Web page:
Living in Korea as an English teacher was an amazing adventure, especially since I cashed in on the opportunity to live on the beautiful paradise that is Jeju Island.  I can’t recommend taking a year to teach abroad there enough. However, I’ve said time and time again that South Korea is one of the most challenging places to live as a vegetarian. Challenging, though, doesn’t mean impossible.

Dining out is the status quo in South Korea, as it’s about the same price as buying groceries and cooking for yourself; it’s also incredibly social and an experience that you don’t want to miss out on as an expat. My favorite go-to dish on an evening out was bibimbap, a traditional rice bowl (‘bap’ means ‘rice’)  filled with veggies. It isn’t uncommon to get this sans meat, making it easy for you as far as communication is concerned.

Whenever I come home to Michigan, I like to share my travel experiences with my parents as much as I can. One of the ways that I do that is by cooking up an authentic meal from one of my previous destinations. The other night, I was craving a good ol’ bibimbap and, luckily, I found an Asian market nearby that had all the extra ingredients that I needed.

This is an especially nice option for those who aren’t super adventurous with flavors, as it’s fairly basic, but don’t get me wrong: when made correctly, bibimbap is packed with flavors that are sure to please even the faintest of pallets.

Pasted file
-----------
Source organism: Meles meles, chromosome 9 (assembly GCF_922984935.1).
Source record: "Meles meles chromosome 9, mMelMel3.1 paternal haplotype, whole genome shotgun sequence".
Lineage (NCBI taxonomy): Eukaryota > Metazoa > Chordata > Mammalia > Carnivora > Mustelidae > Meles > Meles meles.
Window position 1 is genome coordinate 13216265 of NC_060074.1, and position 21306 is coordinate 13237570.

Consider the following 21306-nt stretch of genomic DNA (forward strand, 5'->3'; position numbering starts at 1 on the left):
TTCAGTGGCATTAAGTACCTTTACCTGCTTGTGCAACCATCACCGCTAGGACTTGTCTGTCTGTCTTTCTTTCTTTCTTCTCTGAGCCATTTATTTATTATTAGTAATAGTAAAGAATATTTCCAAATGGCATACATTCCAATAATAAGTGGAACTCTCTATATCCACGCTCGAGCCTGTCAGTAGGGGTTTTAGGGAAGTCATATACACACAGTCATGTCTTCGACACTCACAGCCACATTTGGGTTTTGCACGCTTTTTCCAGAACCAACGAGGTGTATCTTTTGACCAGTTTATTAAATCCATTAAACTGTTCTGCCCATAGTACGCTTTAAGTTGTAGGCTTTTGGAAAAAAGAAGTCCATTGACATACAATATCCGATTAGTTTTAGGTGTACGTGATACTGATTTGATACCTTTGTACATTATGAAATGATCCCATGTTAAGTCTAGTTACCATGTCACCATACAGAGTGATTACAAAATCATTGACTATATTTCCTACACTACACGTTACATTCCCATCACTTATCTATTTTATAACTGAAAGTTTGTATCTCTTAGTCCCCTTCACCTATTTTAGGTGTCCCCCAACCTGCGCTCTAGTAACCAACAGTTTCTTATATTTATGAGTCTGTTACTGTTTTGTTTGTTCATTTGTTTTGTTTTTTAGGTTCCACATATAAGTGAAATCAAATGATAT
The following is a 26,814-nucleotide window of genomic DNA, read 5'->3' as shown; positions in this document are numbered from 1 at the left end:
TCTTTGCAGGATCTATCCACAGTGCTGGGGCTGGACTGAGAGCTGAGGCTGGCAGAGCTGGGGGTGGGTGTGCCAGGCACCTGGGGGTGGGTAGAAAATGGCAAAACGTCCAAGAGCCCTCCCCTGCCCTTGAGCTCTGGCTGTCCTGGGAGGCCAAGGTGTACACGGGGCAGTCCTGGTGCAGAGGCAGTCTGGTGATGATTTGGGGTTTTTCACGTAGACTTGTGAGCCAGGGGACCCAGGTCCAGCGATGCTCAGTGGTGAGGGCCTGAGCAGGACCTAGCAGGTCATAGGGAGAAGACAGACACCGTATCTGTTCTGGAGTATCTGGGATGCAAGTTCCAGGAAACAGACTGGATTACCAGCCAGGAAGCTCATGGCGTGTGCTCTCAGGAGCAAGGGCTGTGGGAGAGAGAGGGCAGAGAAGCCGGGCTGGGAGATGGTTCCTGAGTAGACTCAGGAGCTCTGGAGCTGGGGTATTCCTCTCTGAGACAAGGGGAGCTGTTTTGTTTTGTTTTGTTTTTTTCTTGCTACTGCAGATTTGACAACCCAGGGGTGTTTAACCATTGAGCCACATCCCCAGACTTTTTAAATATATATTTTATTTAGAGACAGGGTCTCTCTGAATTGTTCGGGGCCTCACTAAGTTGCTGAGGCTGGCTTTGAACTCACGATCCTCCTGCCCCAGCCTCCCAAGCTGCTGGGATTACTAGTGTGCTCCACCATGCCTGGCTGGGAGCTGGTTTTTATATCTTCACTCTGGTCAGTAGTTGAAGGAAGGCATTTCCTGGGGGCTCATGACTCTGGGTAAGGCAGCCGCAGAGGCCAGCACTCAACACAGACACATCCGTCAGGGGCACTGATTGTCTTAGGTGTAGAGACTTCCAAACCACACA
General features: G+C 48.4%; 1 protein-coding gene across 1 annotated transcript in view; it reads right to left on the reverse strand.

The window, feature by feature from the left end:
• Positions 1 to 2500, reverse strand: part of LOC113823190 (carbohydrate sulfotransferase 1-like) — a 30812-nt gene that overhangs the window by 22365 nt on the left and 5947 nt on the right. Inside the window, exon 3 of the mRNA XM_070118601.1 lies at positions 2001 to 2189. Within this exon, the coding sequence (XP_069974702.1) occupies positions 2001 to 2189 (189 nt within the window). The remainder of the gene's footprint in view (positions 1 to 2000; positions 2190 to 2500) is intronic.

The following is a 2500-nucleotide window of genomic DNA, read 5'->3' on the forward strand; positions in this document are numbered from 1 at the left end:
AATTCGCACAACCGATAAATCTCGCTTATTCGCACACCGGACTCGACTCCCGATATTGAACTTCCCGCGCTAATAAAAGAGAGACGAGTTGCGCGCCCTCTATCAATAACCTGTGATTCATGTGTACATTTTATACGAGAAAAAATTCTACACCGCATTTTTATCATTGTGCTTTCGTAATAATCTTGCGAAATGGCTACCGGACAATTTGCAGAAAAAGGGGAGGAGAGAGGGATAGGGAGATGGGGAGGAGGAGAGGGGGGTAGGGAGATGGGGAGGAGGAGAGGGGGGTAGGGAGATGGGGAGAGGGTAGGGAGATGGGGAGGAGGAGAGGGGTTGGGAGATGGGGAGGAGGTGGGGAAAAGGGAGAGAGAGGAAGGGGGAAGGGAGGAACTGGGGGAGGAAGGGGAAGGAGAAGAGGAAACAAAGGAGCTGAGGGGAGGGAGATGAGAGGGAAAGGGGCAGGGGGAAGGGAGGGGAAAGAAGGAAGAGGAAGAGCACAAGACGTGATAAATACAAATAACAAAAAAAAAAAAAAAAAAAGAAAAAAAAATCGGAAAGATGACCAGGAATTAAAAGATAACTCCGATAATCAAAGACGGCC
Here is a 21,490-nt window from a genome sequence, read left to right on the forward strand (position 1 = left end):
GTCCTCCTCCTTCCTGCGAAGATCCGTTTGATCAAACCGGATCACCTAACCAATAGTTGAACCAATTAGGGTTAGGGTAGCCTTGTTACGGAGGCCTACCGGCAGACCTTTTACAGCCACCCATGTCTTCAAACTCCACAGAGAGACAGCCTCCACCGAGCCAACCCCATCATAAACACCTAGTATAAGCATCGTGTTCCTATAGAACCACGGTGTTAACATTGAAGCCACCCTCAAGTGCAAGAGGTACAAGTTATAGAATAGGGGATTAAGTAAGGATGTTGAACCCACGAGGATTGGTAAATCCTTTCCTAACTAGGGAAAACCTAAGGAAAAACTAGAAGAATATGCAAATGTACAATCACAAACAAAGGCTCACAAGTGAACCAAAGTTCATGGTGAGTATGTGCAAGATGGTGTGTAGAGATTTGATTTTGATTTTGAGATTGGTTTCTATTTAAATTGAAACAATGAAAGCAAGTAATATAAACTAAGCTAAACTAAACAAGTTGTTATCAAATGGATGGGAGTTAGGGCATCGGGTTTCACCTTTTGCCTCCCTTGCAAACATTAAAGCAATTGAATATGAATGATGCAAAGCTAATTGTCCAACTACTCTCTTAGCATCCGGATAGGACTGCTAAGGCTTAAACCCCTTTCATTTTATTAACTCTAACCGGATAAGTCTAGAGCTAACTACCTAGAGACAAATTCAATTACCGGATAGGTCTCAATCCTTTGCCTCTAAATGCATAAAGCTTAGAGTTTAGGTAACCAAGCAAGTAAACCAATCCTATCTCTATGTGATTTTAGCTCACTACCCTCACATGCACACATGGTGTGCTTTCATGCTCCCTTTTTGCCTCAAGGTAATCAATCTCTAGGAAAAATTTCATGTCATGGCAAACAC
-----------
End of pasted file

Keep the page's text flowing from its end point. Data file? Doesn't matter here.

Prep time: 5 minutes

Cook time: 30-40 minutes (for rice)


  • 2 c dry rice; Koreans use glutinous short grain white rice, but I went with a healthier alternative of brown rice here
  • 2 large carrots
  • 2 large cucumbers; you can also you zucchini here, if desired
  • 7 oz/200 grams Enoki mushrooms; you can also use shitake for more flavor
  • 3 large handfuls of water spinach
  • 4 eggs (leave these out to make the meal vegan)
  • 3 tbsp sesame oil
  • a few garlic cloves, dependent on your personal taste
  • a few small squares of gim (dried and salted seaweed), optional
  • 4 tbsp gochujang (Korean fermented chili paste); optional if you don’t like a spicy kick, but it would always be present if a Korean made it


Your first step depends on what kind of rice you have. If you have a rice cooker, go for that. If not, bring two cups of water to a boil before adding the dry rice. Reduce to a simmer and leave to cook for about 30 to 40 minutes. Bibimbap is best when the rice has a little bit of crunchy texture to it, so once the water has been fully absorbed, leave the rice over heat to crisp up, stirring regularly so as to not burn it.

While the rice is cooking, julienne the carrots and cucumbers. Enoki mushrooms have gritty roots, so make sure to shop off the bottom inch or so. You can also chop the gim into julienned strips.

When the rice is ready, lightly heat the sesame oil with minced garlic. Take turns sautéing the carrots, mushrooms, and spinach for 30 seconds each- just enough to get the flavor the oil infused into the veg. You do not want them to be overly wilted at all.  Lastly, fry the eggs.

Bibimbap is composed by adding rice to individual bowls. Then, each component is separately added to make a circle. The fried egg is placed on the top last, along with a scoop of gochujang. Eat immediately.

*When I made bibimbap on this particular occasion, I also sautéed some pre-fried tofu in a mixture of soy sauce, honey, and freshly grated ginger. This gives some extra bulk to the meal, especially if you’re making it for people who are accustomed to having meat in every meal (like my parents).

Yields 4 servings